The inside of the mouth is normally lined with a special type of skin (mucosa) that is smooth and coral pink in color. Any alteration in the appearance could be a warning sign for a pathological process. The most serious of these is oral cancer. The following can be signs at the beginning of a pathologic process or cancerous growth:
- Reddish patches (erythroplakia) or whitish patches (leukoplakia) in the mouth.
- A sore that fails to heal and bleeds easily.
- A lump or thickening on the skin lining the inside of the mouth.
- Chronic sore throat or hoarseness.
- Difficulty in chewing or swallowing.
Detecting Warning Signs
These changes can be detected on the lips, cheeks, palate and gum tissue around the teeth, tongue, face and / or neck. Pain does not always occur with pathology and is not often associated with oral cancer. However, any patient with facial and/or oral pain without an obvious cause may also be at risk for oral cancer.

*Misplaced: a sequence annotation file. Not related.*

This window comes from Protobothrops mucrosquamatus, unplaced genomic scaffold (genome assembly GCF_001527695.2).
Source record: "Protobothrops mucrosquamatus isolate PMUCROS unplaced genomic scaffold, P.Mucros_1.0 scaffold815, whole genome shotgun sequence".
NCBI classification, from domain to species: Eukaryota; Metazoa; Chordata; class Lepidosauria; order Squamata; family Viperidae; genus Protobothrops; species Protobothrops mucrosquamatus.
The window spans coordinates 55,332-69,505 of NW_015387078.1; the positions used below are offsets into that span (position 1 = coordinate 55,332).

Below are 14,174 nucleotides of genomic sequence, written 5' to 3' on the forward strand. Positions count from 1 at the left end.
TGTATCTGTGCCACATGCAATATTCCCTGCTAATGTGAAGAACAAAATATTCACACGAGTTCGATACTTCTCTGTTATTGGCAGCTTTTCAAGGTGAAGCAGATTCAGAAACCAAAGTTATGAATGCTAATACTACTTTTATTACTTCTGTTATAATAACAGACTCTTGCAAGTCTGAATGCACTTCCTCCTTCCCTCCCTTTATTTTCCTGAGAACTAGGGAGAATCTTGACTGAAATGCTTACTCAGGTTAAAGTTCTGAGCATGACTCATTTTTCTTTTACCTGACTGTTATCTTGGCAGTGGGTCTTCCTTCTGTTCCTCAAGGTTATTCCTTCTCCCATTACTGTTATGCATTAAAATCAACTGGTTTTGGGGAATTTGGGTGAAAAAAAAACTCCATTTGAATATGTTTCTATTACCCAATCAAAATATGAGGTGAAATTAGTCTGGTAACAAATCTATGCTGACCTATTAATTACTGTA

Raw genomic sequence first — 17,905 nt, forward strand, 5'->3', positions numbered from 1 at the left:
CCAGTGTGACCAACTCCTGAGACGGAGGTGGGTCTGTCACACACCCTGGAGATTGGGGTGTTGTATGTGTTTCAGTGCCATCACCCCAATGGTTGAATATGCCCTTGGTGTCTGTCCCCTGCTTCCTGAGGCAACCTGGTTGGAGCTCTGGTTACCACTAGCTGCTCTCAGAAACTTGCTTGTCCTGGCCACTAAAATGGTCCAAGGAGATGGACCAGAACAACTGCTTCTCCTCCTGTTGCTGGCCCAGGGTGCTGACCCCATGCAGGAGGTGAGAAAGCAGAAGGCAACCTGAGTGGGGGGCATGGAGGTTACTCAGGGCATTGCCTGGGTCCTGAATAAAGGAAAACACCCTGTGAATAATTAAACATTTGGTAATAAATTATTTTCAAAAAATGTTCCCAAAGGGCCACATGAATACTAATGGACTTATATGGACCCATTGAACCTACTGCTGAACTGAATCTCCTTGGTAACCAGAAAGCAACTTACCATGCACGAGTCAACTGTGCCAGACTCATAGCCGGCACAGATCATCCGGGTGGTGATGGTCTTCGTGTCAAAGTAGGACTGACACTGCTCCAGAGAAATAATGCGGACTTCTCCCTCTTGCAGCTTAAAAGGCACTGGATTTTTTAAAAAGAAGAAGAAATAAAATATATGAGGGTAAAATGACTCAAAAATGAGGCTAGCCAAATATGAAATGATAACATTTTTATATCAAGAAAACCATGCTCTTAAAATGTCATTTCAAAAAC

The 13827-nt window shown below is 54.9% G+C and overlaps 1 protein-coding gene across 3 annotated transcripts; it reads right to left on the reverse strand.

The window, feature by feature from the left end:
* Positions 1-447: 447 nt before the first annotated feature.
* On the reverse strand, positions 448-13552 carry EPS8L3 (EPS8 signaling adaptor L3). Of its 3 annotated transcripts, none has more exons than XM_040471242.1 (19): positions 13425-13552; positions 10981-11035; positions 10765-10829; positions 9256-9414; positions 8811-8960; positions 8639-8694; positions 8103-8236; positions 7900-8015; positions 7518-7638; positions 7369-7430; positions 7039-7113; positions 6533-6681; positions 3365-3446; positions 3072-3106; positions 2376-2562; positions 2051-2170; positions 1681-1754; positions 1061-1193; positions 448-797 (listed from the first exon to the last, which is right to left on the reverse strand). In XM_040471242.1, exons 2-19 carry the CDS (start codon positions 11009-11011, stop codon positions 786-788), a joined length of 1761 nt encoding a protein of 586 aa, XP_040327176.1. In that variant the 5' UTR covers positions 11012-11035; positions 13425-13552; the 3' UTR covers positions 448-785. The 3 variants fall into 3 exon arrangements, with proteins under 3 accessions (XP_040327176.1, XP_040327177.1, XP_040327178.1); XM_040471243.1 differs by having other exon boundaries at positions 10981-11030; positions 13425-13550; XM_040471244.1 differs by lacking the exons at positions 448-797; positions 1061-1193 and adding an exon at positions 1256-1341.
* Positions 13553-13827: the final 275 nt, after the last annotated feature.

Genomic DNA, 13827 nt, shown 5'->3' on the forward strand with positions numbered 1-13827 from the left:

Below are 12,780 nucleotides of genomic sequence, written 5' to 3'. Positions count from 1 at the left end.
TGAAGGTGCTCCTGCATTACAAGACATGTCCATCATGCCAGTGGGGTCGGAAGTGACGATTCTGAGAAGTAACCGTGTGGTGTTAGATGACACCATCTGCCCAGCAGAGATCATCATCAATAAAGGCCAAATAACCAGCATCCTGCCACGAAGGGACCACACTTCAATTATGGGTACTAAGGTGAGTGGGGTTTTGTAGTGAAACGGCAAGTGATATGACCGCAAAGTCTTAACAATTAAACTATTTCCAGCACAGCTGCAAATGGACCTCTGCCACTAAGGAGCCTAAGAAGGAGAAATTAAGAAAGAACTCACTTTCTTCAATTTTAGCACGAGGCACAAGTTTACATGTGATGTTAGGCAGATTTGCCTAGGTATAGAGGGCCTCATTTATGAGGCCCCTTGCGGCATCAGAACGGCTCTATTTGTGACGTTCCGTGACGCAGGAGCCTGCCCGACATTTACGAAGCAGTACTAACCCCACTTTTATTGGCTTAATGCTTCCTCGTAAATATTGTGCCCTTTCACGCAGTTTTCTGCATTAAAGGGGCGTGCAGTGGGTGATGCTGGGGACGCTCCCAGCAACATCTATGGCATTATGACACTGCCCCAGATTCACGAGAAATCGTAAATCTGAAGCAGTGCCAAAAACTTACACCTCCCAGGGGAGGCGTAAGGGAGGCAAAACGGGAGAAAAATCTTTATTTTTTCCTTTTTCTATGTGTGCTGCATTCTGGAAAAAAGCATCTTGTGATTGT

We recommend performing an oral cancer self-examination monthly, as well as visiting your dentist every 6 months for an oral screening. Your mouth is one of your body’s most important warning systems. Do not ignore suspicious lumps or sores.
How to Perform a Monthly Self-Exam
Using a bright light and mirror:
- Remove dentures, if any
- Look and feel inside the lips and the front of the gums
- Tilt head back to inspect the roof of the mouth
- Pull the cheek out to see the inside surface, as well as the back of the gums
- Inspect every surface of the tongue
- Feel for lumps or enlarged lymph nodes on both sides of the neck